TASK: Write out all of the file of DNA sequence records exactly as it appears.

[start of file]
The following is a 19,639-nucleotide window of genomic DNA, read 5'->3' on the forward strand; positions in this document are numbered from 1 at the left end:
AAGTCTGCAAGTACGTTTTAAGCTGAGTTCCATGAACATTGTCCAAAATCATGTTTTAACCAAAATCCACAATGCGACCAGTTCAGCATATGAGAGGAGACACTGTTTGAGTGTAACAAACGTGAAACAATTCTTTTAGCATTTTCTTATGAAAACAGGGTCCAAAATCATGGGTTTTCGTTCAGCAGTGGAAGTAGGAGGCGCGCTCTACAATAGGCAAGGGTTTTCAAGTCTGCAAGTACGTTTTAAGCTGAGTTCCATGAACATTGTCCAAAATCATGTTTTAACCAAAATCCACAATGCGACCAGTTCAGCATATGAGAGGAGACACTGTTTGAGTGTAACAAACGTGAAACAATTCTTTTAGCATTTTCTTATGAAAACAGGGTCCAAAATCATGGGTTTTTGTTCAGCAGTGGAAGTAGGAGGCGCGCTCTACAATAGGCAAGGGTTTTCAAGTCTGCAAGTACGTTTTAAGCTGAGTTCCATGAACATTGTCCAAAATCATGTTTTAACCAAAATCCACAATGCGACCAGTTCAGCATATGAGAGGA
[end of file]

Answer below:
The following is a 19,639-nucleotide window of genomic DNA, read 5'->3' on the forward strand; positions in this document are numbered from 1 at the left end:
AAGTCTGCAAGTACGTTTTAAGCTGAGTTCCATGAACATTGTCCAAAATCATGTTTTAACCAAAATCCACAATGCGACCAGTTCAGCATATGAGAGGAGACACTGTTTGAGTGTAACAAACGTGAAACAATTCTTTTAGCATTTTCTTATGAAAACAGGGTCCAAAATCATGGGTTTTCGTTCAGCAGTGGAAGTAGGAGGCGCGCTCTACAATAGGCAAGGGTTTTCAAGTCTGCAAGTACGTTTTAAGCTGAGTTCCATGAACATTGTCCAAAATCATGTTTTAACCAAAATCCACAATGCGACCAGTTCAGCATATGAGAGGAGACACTGTTTGAGTGTAACAAACGTGAAACAATTCTTTTAGCATTTTCTTATGAAAACAGGGTCCAAAATCATGGGTTTTTGTTCAGCAGTGGAAGTAGGAGGCGCGCTCTACAATAGGCAAGGGTTTTCAAGTCTGCAAGTACGTTTTAAGCTGAGTTCCATGAACATTGTCCAAAATCATGTTTTAACCAAAATCCACAATGCGACCAGTTCAGCATATGAGAGGA